I don’t know who had a once in a century pandemic on their 2020 vision board but I didn’t. I didn’t see this coming or imagine that the world would change because of it. Socially distant, at least six feet apart, the pandemic has changed the way “we live, move, and have our being” (Acts 17.28). It has changed what we believe about ourselves and what we are able to do.
It has changed our understanding of the Church and our identity as the Body of Christ. Building or body, are Christ’s believers his hands and feet or brick and mortar? Stuck. Are we still believers if we cannot gather physically? Is the virtual connection enough? Does it count as attending and belonging to a church if we meet online? Am I still a person of faith if I cannot go to church?
Questions swirl for many of us who claim to have all the answers. Yes, Jesus is the way but we are not going anywhere anytime soon. No vaccine, we are all homebound, all shut-in for the unforeseeable future. Churches that stood by their traditions and would vote a pastor out before they changed their ways we're forced to change or close their doors permanently. No argument with Death here. This was a life or death decision. Change or die financially and quite literally.
But the pandemic has also changed the way we lead. Less personality-driven and more prophetic, the times call for voices that will not fail and that do not fear the repercussions of truth-telling. My grandmother would say, “Tell the truth and shame the devil!” It is always time to come clean and confess that we, as believers, have not done our best in a world that feeds on communities starved of resources, that tramples underfoot those marginalized by capitalism, and that kneels on the necks and shoots in the back those racialized and reduced to the social coloring of their skin.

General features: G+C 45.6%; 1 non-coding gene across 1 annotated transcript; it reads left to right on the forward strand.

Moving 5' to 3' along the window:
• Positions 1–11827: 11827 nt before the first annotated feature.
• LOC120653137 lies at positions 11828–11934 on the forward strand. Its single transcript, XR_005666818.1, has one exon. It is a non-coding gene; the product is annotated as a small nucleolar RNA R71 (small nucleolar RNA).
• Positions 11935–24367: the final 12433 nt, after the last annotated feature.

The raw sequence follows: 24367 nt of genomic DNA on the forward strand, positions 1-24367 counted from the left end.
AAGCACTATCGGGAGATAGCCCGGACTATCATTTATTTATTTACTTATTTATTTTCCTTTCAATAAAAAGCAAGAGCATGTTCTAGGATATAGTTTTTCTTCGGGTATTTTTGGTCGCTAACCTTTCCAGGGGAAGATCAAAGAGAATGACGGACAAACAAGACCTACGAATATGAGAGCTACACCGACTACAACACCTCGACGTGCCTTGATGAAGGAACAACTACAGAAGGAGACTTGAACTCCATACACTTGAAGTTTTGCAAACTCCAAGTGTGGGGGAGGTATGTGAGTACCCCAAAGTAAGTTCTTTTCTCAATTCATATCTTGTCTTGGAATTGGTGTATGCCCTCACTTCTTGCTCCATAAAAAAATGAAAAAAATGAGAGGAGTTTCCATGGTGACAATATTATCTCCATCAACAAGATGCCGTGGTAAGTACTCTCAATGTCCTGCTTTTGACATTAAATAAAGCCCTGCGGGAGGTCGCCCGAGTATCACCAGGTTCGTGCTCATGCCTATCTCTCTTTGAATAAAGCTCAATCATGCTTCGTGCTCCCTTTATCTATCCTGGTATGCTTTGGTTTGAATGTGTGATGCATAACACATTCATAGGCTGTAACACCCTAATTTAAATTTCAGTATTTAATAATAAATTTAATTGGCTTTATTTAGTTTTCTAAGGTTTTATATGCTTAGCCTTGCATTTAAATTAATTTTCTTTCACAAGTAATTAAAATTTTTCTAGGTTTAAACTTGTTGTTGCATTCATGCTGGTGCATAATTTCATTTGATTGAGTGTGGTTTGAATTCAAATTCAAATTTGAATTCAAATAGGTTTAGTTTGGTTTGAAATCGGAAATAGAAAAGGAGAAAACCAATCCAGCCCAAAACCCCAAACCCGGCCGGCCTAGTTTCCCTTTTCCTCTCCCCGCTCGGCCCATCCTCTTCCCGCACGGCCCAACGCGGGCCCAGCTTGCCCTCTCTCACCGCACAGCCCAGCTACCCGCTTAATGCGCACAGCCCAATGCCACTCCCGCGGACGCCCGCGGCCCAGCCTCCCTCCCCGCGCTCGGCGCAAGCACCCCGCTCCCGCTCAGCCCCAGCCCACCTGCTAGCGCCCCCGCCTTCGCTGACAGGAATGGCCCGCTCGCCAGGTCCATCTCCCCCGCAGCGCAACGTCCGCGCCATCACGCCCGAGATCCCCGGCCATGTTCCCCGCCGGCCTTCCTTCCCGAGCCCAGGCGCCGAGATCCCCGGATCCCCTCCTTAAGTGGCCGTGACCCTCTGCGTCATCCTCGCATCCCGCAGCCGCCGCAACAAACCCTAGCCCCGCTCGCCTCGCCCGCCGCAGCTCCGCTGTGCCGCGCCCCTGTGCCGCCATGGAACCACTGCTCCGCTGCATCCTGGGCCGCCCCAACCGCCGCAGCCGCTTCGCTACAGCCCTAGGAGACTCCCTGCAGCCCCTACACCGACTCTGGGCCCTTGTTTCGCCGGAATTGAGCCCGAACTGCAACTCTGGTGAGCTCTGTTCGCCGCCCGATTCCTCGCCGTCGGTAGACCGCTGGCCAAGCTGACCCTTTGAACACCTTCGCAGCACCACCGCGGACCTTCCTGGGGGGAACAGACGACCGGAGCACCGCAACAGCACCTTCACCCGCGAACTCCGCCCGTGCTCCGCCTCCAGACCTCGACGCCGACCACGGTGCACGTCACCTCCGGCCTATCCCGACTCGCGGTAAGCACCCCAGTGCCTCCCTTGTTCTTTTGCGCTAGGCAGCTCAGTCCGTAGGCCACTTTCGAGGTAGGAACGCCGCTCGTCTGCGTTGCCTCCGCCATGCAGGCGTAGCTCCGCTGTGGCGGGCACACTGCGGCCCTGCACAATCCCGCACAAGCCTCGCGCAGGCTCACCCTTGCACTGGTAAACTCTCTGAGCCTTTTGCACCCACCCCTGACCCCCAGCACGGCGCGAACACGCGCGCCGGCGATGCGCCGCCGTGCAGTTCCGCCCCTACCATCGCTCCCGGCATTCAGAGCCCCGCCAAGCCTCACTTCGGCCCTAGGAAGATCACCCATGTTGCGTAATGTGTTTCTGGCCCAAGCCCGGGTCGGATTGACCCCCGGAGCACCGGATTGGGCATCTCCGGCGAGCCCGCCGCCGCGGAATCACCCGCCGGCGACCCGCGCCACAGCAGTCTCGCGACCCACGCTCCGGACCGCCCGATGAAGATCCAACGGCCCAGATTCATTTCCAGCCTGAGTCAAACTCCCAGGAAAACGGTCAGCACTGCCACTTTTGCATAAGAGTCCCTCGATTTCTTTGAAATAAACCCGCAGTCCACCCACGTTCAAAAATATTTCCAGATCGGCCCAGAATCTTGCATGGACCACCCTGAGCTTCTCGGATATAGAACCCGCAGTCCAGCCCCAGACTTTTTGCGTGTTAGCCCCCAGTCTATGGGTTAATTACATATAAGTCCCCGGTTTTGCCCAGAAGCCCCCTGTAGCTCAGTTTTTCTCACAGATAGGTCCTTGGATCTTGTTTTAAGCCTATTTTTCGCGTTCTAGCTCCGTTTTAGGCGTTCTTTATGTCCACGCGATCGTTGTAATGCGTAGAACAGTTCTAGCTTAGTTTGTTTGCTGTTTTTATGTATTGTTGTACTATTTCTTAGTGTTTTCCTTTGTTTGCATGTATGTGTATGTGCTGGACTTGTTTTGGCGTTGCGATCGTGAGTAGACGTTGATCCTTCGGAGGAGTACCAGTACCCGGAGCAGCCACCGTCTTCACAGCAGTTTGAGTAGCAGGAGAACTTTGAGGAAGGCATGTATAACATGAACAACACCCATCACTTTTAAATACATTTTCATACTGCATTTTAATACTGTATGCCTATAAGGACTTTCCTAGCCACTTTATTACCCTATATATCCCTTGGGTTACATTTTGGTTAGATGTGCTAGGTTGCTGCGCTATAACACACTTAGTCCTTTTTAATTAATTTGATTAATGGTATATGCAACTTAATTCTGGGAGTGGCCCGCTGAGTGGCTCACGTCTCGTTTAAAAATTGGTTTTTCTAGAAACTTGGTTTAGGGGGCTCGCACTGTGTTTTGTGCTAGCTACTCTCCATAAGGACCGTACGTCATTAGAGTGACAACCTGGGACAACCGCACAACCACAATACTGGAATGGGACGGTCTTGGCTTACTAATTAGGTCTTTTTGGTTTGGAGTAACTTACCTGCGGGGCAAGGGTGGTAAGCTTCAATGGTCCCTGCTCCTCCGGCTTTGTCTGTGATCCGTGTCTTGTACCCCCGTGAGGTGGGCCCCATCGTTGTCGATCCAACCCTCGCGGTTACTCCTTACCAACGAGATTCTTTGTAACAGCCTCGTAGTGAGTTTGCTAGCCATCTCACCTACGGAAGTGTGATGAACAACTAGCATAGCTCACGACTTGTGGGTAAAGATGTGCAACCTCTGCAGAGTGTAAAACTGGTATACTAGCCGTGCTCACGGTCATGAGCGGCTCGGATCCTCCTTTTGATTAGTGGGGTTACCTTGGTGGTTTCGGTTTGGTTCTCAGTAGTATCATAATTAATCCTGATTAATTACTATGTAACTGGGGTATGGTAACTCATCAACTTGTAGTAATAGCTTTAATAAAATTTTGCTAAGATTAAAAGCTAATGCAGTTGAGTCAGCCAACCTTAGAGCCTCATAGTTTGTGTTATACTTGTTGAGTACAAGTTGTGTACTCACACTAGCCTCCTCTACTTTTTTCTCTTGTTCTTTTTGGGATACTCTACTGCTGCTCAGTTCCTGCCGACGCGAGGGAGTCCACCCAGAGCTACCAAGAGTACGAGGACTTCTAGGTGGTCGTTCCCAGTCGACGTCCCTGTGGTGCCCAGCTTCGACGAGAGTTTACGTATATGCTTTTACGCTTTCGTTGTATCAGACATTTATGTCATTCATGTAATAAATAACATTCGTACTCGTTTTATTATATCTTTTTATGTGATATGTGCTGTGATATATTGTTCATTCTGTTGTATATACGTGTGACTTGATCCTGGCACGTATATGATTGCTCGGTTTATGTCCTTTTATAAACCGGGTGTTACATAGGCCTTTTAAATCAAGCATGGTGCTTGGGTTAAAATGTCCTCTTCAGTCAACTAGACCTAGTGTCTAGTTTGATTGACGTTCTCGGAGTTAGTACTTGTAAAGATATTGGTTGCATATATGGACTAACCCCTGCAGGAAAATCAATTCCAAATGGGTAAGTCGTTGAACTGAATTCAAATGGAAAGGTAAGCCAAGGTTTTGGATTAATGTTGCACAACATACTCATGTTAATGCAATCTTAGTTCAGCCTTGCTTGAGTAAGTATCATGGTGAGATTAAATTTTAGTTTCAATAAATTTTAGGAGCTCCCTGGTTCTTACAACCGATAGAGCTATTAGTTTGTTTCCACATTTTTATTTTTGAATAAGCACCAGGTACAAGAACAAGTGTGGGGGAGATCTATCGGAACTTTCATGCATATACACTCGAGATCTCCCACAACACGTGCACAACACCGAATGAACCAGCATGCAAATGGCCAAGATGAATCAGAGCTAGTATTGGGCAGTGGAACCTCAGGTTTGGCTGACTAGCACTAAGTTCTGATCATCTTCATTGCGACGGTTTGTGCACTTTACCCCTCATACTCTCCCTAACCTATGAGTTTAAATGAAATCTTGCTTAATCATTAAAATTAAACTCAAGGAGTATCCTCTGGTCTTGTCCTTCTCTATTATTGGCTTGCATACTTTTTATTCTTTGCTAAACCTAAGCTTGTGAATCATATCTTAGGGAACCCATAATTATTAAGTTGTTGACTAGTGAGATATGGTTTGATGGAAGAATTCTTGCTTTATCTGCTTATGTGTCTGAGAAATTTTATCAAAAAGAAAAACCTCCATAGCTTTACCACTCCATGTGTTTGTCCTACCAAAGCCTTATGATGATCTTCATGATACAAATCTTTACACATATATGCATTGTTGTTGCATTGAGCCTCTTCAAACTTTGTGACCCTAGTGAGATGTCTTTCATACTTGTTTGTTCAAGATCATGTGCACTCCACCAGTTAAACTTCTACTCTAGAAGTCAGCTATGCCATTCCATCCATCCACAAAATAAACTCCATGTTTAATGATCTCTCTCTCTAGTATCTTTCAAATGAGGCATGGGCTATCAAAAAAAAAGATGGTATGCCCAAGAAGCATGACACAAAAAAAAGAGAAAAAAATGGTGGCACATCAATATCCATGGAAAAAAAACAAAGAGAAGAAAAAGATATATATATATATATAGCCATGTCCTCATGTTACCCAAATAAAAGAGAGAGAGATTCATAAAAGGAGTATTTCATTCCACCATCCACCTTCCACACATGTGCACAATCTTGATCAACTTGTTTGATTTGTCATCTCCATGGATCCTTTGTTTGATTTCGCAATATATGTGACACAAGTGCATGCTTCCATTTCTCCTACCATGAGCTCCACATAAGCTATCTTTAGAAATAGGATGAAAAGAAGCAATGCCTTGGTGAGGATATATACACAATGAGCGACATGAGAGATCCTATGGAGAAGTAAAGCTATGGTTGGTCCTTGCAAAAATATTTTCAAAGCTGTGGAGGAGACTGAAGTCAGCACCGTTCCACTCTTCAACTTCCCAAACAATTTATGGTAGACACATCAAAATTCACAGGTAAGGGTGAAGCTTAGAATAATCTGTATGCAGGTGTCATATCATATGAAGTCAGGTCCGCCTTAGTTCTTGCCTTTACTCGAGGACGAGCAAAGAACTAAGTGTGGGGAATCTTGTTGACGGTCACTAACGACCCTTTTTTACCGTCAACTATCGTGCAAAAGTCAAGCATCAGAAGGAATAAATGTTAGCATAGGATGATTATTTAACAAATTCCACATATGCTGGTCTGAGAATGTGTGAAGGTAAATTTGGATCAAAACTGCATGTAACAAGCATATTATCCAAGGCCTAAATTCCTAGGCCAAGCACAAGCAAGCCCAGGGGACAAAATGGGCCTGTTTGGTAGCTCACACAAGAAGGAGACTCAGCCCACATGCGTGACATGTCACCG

And we cannot stutter. Police brutality, the abuse, unlawful arrest, and shooting of unarmed African Americans is wrong. There is no getting away from this as our days run together and protests continue in America’s streets. There cannot be a glitch or a hiccup in our declarations of truth, justice, equality, and unconditional love for all of God’s children. Because if you cannot say that African American lives matter, which is the bare minimum then this is not a technical difficulty but a theological one.
Photo by Micheile Henderson on Unsplash